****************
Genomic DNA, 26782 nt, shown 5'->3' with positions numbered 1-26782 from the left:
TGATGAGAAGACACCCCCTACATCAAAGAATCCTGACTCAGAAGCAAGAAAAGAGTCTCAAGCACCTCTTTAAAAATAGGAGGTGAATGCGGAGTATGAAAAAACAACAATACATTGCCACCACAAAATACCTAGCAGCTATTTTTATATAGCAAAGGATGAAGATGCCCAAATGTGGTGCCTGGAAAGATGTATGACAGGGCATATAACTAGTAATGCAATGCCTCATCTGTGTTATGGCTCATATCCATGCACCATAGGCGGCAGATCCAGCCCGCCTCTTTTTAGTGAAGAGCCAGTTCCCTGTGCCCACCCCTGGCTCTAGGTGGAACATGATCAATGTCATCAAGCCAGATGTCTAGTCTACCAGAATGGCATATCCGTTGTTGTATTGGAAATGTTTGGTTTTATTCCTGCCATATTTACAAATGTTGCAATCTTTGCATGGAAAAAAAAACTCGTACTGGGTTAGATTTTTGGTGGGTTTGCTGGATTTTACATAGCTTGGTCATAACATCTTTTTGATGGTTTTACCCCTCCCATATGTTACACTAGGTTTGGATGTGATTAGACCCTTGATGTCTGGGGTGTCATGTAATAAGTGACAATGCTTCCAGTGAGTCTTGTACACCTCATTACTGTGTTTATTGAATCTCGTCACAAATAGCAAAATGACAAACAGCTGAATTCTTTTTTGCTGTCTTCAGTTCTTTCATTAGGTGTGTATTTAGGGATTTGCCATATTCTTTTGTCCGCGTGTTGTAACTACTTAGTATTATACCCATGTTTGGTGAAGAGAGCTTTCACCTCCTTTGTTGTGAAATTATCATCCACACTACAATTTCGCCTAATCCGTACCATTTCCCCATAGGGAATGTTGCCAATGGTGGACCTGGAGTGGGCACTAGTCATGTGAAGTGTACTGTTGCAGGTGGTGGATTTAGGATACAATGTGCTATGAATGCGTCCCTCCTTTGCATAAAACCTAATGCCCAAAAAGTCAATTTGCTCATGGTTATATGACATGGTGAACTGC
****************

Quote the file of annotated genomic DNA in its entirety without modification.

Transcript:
Genomic DNA, 26782 nt, shown 5'->3' with positions numbered 1-26782 from the left:
TGATGAGAAGACACCCCCTACATCAAAGAATCCTGACTCAGAAGCAAGAAAAGAGTCTCAAGCACCTCTTTAAAAATAGGAGGTGAATGCGGAGTATGAAAAAACAACAATACATTGCCACCACAAAATACCTAGCAGCTATTTTTATATAGCAAAGGATGAAGATGCCCAAATGTGGTGCCTGGAAAGATGTATGACAGGGCATATAACTAGTAATGCAATGCCTCATCTGTGTTATGGCTCATATCCATGCACCATAGGCGGCAGATCCAGCCCGCCTCTTTTTAGTGAAGAGCCAGTTCCCTGTGCCCACCCCTGGCTCTAGGTGGAACATGATCAATGTCATCAAGCCAGATGTCTAGTCTACCAGAATGGCATATCCGTTGTTGTATTGGAAATGTTTGGTTTTATTCCTGCCATATTTACAAATGTTGCAATCTTTGCATGGAAAAAAAAACTCGTACTGGGTTAGATTTTTGGTGGGTTTGCTGGATTTTACATAGCTTGGTCATAACATCTTTTTGATGGTTTTACCCCTCCCATATGTTACACTAGGTTTGGATGTGATTAGACCCTTGATGTCTGGGGTGTCATGTAATAAGTGACAATGCTTCCAGTGAGTCTTGTACACCTCATTACTGTGTTTATTGAATCTCGTCACAAATAGCAAAATGACAAACAGCTGAATTCTTTTTTGCTGTCTTCAGTTCTTTCATTAGGTGTGTATTTAGGGATTTGCCATATTCTTTTGTCCGCGTGTTGTAACTACTTAGTATTATACCCATGTTTGGTGAAGAGAGCTTTCACCTCCTTTGTTGTGAAATTATCATCCACACTACAATTTCGCCTAATCCGTACCATTTCCCCATAGGGAATGTTGCCAATGGTGGACCTGGAGTGGGCACTAGTCATGTGAAGTGTACTGTTGCAGGTGGTGGATTTAGGATACAATGTGCTATGAATGCGTCCCTCCTTTGCATAAAACCTAATGCCCAAAAAGTCAATTTGCTCATGGTTATATGACATGGTGAACTGC